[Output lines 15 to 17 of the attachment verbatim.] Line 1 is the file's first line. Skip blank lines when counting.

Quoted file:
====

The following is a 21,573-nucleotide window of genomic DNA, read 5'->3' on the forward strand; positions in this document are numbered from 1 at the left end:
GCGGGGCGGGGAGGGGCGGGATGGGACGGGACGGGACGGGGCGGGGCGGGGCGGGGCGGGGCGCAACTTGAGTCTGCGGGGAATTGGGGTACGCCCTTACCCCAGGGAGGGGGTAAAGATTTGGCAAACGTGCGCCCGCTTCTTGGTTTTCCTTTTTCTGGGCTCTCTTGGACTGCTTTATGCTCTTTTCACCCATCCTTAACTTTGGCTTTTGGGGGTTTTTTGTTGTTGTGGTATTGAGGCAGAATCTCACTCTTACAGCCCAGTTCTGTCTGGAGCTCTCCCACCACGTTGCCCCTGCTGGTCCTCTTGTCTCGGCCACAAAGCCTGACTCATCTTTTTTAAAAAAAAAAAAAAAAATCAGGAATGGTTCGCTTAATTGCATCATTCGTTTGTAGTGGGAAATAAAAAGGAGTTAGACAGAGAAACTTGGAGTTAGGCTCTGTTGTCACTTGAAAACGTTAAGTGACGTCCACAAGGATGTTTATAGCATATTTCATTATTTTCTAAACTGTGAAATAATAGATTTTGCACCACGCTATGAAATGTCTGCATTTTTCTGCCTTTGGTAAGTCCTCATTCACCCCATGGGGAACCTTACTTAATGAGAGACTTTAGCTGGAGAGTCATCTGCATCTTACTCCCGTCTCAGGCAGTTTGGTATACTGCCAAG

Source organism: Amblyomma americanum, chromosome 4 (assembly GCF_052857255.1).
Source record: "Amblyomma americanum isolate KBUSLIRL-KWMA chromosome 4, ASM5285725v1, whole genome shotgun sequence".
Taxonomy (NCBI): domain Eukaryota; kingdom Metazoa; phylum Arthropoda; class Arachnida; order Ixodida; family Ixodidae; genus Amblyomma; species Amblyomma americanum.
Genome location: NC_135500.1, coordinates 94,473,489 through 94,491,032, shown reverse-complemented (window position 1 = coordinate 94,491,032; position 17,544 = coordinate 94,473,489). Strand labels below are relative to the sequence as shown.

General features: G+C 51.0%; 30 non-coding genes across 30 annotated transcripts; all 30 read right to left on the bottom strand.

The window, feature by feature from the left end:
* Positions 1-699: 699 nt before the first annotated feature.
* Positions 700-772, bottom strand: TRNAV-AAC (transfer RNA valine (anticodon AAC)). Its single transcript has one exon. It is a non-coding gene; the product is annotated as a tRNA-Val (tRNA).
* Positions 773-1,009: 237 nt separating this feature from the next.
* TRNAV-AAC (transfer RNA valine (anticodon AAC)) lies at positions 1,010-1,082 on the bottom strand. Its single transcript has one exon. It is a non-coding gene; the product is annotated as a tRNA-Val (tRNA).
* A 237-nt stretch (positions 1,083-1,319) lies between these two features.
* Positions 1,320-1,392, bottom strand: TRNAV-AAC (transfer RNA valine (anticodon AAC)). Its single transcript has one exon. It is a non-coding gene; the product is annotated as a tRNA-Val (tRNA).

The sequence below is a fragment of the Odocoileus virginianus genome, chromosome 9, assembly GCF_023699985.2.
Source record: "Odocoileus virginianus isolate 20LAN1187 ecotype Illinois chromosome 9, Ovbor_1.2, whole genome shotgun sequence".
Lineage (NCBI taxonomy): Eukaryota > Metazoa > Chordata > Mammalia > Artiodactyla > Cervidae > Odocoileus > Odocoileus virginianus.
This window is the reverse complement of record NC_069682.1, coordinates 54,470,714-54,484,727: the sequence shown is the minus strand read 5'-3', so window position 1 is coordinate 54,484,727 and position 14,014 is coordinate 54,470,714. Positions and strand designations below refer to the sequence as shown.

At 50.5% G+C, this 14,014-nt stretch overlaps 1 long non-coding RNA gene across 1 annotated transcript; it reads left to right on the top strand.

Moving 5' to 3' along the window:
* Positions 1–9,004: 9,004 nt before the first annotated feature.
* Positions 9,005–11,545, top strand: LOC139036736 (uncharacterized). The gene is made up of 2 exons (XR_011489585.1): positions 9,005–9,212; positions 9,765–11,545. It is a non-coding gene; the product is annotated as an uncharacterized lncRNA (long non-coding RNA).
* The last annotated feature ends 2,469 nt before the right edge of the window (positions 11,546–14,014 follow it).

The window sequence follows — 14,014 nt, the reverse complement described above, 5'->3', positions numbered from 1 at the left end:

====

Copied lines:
The sequence below is a fragment of the Odocoileus virginianus genome, chromosome 9, assembly GCF_023699985.2.
Source record: "Odocoileus virginianus isolate 20LAN1187 ecotype Illinois chromosome 9, Ovbor_1.2, whole genome shotgun sequence".
Lineage (NCBI taxonomy): Eukaryota > Metazoa > Chordata > Mammalia > Artiodactyla > Cervidae > Odocoileus > Odocoileus virginianus.